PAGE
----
The Housing Chronicles Blog: "Dr. Doom" Roubini sees some light at the end of the tunnel

Friday, April 3, 2009

"Dr. Doom" Roubini sees some light at the end of the tunnel

Dr. Nouriel Roubini, long a housing bear, actually may be seeing some glimmer of hope for the economy and a rebound. From his column at

As I have argued before, the risk of an L-shaped near-depression will be significantly reduced if aggressive policy actions were undertaken. That risk of near-depression is now lower than it was three months ago--but not gone altogether--as policy makers in the U.S. and globally have finally gotten religion and taken out all their policy bazookas, missiles, rockets and artillery and started to use them...

These policies will not restore positive growth in advanced economies until next year, but will reduce the rate of economic contraction to a more moderate pace by the end of 2009. Thus, as I noted earlier, the rate of the advanced economies' economic contraction will slow down from the peak contraction of this year's first quarter (-6%) to a more modest contraction in the fourth quarter (-2%) and a very weak positive growth (0% to 1% in U.S., Europe and Japan) in 2010 with still sharply rising unemployment rates peaking at 10% in these advanced economies...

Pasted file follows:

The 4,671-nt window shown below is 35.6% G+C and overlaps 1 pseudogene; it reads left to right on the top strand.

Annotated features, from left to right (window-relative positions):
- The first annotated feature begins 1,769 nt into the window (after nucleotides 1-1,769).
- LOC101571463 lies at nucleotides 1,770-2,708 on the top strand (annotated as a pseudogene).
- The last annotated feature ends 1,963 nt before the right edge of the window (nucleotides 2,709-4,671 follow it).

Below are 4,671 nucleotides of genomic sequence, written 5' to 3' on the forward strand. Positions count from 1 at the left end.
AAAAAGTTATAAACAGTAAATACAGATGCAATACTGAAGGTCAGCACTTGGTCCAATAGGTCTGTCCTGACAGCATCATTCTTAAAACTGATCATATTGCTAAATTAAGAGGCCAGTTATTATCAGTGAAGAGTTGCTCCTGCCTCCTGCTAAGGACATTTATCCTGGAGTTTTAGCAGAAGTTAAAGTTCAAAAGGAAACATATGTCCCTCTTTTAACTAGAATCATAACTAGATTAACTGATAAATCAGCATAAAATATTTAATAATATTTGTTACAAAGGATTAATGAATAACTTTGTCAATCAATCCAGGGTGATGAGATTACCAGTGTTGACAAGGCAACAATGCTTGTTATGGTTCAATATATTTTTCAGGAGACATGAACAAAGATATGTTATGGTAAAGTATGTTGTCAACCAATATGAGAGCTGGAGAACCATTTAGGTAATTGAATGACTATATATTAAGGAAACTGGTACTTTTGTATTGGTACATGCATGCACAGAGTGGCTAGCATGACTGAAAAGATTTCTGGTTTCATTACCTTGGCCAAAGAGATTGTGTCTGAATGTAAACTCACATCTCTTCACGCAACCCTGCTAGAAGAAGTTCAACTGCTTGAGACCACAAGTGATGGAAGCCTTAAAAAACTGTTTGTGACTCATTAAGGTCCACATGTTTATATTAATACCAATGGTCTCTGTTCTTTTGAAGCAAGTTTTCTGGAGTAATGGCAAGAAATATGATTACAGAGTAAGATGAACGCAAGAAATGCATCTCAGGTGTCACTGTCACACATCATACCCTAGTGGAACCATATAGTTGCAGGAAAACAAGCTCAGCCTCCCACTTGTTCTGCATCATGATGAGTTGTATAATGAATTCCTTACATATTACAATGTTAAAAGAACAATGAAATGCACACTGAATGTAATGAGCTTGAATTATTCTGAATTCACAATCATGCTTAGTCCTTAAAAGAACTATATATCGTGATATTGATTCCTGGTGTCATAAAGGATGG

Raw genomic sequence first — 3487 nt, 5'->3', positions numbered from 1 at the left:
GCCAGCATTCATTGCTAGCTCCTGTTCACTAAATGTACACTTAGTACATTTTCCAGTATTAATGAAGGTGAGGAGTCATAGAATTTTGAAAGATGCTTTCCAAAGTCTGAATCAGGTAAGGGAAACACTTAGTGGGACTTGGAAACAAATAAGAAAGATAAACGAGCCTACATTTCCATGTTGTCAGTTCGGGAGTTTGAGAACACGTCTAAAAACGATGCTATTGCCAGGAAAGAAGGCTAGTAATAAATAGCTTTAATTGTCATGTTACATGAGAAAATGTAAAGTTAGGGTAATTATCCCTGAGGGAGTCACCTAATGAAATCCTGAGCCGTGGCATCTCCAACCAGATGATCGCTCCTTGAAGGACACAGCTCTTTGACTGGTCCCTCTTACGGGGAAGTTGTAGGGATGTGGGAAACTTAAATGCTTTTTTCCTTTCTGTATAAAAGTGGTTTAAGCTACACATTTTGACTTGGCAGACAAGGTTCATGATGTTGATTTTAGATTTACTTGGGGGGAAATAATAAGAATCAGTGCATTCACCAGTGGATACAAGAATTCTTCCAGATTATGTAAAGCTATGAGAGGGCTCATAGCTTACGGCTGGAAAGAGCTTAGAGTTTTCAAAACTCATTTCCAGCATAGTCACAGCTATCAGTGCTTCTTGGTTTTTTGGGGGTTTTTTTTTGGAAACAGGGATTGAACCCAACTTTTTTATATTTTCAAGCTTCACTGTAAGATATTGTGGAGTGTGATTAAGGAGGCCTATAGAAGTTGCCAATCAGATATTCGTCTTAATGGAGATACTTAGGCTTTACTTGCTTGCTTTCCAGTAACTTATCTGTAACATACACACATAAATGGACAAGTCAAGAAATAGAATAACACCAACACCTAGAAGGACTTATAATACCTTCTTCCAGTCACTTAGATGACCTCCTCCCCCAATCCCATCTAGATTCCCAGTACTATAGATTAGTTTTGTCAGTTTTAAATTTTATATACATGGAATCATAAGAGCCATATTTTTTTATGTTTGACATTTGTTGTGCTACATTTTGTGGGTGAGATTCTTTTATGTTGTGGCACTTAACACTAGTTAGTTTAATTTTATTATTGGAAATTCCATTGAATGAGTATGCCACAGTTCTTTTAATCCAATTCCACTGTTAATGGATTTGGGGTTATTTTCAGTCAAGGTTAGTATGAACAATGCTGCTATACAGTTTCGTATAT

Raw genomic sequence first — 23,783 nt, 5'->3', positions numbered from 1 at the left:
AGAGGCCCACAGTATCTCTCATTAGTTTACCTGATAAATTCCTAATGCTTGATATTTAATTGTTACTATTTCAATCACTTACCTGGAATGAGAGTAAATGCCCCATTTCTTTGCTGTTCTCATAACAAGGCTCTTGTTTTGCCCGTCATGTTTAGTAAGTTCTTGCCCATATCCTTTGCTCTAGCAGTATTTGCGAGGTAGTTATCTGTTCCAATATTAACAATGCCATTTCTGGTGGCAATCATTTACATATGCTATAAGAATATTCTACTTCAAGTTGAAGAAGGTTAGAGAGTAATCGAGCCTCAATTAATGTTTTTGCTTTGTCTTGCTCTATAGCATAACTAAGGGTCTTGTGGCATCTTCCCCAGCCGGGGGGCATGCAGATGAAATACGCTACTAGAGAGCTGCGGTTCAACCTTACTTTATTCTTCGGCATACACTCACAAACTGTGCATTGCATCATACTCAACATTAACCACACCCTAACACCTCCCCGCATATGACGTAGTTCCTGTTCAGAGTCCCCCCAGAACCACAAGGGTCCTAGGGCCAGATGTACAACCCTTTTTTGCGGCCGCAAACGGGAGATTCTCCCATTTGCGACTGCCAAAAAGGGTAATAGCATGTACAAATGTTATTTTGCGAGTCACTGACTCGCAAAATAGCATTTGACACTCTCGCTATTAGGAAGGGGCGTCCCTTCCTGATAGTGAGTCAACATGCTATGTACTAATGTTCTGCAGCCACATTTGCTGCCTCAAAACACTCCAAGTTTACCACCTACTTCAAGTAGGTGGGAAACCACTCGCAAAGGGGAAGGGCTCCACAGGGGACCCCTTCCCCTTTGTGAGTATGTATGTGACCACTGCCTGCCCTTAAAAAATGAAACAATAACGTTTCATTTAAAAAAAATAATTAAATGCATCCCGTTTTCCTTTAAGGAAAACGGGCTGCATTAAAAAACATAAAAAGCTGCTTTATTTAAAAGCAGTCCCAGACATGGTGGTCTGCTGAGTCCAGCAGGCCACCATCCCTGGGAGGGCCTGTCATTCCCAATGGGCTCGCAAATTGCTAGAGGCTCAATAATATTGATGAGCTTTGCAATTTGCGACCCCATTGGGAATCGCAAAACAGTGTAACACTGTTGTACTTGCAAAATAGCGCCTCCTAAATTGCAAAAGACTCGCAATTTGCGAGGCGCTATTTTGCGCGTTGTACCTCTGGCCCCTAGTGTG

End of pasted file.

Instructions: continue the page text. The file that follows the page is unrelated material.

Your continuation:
So the road ahead is still very, very bumpy. The worst for the degree of economic contraction may be behind us by the second or third quarter of this year, but there will not be any robust and sustained recovery as the damage of the financial and real excesses of the last few years will have lasting effects on actual and potential growth for the U.S. and global economies. And the burden of trillions of dollars of additional fiscal deficits and debts in advanced and emerging economies will be a drag on actual and potential growth for years to come.

But if aggressive policy actions are accelerated after the G-20 meeting in London, one can expect a slow and painful process of mending the U.S. and global economy that will still take a long time. That will, however, allow us to see the light at the end of the tunnel some time next year, first for the real economies, next for financial markets and finally for the financial system and its wounded institutions.

Does that mean he's ready to pop open the champagne?

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